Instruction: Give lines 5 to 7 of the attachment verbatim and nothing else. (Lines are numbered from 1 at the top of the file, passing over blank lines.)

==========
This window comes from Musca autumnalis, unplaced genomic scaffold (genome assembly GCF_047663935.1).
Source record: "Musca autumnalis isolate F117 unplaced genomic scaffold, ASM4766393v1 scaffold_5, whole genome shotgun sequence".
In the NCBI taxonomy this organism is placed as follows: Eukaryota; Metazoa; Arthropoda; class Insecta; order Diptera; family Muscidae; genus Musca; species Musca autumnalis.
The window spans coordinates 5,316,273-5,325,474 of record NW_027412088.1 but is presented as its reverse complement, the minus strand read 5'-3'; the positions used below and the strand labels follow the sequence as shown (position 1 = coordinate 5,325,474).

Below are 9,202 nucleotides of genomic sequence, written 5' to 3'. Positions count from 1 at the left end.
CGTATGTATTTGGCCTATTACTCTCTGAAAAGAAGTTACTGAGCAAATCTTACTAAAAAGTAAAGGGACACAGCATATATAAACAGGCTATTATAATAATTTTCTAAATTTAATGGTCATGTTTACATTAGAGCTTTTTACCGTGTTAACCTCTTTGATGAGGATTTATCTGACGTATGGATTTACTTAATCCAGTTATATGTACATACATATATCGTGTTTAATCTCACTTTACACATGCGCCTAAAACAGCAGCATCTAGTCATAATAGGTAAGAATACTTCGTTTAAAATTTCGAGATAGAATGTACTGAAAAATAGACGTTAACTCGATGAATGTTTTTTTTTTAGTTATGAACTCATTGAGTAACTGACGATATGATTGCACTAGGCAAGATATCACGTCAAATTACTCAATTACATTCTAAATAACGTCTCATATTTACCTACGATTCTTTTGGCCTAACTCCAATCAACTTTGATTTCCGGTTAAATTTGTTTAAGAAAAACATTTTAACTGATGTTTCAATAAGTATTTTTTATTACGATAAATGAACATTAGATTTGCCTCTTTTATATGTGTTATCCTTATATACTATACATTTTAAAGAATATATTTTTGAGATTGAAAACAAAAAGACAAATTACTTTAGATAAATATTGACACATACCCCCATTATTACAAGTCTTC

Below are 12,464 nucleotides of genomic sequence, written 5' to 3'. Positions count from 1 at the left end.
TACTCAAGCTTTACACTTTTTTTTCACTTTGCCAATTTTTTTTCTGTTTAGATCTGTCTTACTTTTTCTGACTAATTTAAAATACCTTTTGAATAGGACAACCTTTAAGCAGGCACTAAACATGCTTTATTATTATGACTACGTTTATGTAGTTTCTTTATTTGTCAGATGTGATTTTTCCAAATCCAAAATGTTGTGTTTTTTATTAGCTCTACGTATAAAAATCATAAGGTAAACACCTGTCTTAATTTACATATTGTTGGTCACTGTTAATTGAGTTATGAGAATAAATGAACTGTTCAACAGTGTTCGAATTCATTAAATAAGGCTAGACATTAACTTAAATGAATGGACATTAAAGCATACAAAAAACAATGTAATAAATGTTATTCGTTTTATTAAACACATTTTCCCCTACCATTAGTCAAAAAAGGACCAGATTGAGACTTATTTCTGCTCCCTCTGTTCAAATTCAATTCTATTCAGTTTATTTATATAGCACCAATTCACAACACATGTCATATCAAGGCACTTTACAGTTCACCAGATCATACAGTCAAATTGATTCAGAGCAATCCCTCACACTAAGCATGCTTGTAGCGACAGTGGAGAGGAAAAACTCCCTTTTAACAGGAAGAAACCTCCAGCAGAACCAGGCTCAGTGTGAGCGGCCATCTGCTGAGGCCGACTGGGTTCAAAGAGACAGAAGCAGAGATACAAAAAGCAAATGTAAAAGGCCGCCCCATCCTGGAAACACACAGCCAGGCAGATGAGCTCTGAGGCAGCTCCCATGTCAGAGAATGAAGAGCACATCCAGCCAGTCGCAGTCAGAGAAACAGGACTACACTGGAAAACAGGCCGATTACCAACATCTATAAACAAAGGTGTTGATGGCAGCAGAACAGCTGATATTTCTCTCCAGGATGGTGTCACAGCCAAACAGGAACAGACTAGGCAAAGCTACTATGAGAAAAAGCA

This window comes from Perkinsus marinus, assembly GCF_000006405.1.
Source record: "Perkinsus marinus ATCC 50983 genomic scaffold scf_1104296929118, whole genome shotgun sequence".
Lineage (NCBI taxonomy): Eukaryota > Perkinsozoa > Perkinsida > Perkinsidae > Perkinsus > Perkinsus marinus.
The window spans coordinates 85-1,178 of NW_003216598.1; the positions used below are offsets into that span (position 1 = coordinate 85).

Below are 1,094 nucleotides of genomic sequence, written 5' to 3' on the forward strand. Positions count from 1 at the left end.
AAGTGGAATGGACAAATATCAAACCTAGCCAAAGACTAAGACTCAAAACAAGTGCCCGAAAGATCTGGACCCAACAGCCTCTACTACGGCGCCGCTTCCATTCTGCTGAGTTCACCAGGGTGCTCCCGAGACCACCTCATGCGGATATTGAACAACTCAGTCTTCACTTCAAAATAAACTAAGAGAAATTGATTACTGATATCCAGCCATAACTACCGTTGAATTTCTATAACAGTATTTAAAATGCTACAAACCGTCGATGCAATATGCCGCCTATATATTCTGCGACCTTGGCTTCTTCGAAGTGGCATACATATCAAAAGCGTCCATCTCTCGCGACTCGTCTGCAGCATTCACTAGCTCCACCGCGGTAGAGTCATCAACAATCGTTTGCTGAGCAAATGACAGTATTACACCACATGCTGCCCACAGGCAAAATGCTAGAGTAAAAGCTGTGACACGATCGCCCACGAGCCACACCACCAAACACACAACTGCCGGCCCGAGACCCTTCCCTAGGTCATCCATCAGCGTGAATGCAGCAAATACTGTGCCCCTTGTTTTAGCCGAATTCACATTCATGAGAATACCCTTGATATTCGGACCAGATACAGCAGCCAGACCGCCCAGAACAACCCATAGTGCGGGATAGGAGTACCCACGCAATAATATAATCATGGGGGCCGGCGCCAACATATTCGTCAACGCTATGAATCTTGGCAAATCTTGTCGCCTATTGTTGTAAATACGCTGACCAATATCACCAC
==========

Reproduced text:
Below are 9,202 nucleotides of genomic sequence, written 5' to 3'. Positions count from 1 at the left end.
CGTATGTATTTGGCCTATTACTCTCTGAAAAGAAGTTACTGAGCAAATCTTACTAAAAAGTAAAGGGACACAGCATATATAAACAGGCTATTATAATAATTTTCTAAATTTAATGGTCATGTTTACATTAGAGCTTTTTACCGTGTTAACCTCTTTGATGAGGATTTATCTGACGTATGGATTTACTTAATCCAGTTATATGTACATACATATATCGTGTTTAATCTCACTTTACACATGCGCCTAAAACAGCAGCATCTAGTCATAATAGGTAAGAATACTTCGTTTAAAATTTCGAGATAGAATGTACTGAAAAATAGACGTTAACTCGATGAATGTTTTTTTTTTAGTTATGAACTCATTGAGTAACTGACGATATGATTGCACTAGGCAAGATATCACGTCAAATTACTCAATTACATTCTAAATAACGTCTCATATTTACCTACGATTCTTTTGGCCTAACTCCAATCAACTTTGATTTCCGGTTAAATTTGTTTAAGAAAAACATTTTAACTGATGTTTCAATAAGTATTTTTTATTACGATAAATGAACATTAGATTTGCCTCTTTTATATGTGTTATCCTTATATACTATACATTTTAAAGAATATATTTTTGAGATTGAAAACAAAAAGACAAATTACTTTAGATAAATATTGACACATACCCCCATTATTACAAGTCTTC

Below are 12,464 nucleotides of genomic sequence, written 5' to 3'. Positions count from 1 at the left end.